Returning to JIRA, it may seem unfair for the developers not to care about your "critical" issue and close it as invalid, despite the fact they are clearly the experts in Hadoop internals. However they -we- are busy trying to build the future of Hadoop, the operating system for data. Most of the people working on this are being paid to do so, either from companies whose business is built around selling supported Hadoop-based products, or from people who use in production internally. None of these people have the time to help you -because if they did help everyone with a problem, they'd never get anything done.
Those developers who are working full time for downstream redistributors of Hadoop works are being paid through support revenue -and their companies have support teams who will help -as can others on the Distributions and Commercial Support page. Those developer using Hadoop on internal projects probably get to field lots of internal support calls -which keeps them busy enough.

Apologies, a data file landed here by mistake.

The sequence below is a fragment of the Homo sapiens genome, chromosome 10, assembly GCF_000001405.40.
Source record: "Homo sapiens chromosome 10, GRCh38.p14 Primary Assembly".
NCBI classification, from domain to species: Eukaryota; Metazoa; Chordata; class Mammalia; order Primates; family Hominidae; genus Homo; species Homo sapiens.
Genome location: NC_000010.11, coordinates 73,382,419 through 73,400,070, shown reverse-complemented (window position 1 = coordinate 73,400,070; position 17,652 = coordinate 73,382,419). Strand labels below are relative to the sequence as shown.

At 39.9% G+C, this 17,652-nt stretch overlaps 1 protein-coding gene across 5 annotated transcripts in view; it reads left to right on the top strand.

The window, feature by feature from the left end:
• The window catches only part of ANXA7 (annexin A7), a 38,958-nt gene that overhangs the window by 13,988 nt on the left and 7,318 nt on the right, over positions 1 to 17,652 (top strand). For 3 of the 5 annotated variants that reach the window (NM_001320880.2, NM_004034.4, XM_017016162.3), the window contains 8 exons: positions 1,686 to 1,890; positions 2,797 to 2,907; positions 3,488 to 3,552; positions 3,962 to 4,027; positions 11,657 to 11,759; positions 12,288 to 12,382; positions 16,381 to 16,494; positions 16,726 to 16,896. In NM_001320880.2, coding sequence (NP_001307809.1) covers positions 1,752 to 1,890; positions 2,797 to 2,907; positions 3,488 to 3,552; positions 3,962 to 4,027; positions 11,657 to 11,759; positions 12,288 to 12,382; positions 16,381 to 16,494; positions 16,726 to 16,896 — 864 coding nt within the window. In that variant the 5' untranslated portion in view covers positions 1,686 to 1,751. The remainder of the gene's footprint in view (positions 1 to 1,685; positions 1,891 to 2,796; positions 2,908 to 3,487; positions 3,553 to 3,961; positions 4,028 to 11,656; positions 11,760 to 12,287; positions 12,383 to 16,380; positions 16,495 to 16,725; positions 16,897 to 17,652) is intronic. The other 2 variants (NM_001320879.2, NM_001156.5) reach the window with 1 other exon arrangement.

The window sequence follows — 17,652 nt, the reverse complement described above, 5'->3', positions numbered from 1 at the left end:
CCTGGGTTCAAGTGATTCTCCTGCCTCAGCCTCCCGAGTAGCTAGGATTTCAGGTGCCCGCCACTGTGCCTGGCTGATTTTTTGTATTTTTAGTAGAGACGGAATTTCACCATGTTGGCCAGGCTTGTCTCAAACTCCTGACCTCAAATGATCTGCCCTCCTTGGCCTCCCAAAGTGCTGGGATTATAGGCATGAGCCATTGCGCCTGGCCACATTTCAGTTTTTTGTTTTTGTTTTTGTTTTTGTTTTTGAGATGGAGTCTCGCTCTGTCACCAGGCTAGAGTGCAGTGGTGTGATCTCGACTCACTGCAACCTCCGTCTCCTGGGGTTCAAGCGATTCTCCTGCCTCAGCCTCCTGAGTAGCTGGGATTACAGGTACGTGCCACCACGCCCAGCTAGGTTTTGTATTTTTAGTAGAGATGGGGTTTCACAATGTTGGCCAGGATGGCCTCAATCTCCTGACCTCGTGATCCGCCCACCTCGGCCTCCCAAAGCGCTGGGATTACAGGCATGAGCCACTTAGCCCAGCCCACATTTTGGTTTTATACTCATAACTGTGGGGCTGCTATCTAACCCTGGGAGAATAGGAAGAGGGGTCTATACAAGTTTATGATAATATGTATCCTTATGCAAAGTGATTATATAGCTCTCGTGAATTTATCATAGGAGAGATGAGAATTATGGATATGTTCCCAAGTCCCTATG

To summarise then: your issue was closed as JIRA is not the place to ask for help.
- Use a recent release of Hadoop. Older versions will have old bugs.
- Look at any stack traces and try and understand them.
- Read the error message and try to understand what it means.
- Search on the web for the error message -and see what others did when they encountered it.
- Ask on the Hadoop User lists and any vendor-specific forums or other support options they offer.
- Join or create a local Hadoop User Group -to find nearby people to learn from and solve problems with.
Read how to ask good smart questions before asking bad ones.
- File JIRA issues on problems you have trying to get your own code to compile or run.
- File JIRA issues on problems you have starting up your cluster, unless someone on the -user lists says "this is really a bug".
- File JIRA issues on problems you have seen on outdated versions of Hadoop -update and try to replicate first.
- File JIRA issues on problems you have with Apache Hadoop based products provided by third parties, unless these products are actually using the apache artifacts. Try to replicate on the ASF versions first.
- Ask questions about using Hadoop on the developer lists. You will be deliberately ignored.
- Send emails direct to developers. That's like emailing Linus because your Linux laptop doesn't power on.
That's why your JIRA issue was closed. It's not that the developers don't care that you can't get Hadoop to work -it's that they aren't the right people to ask.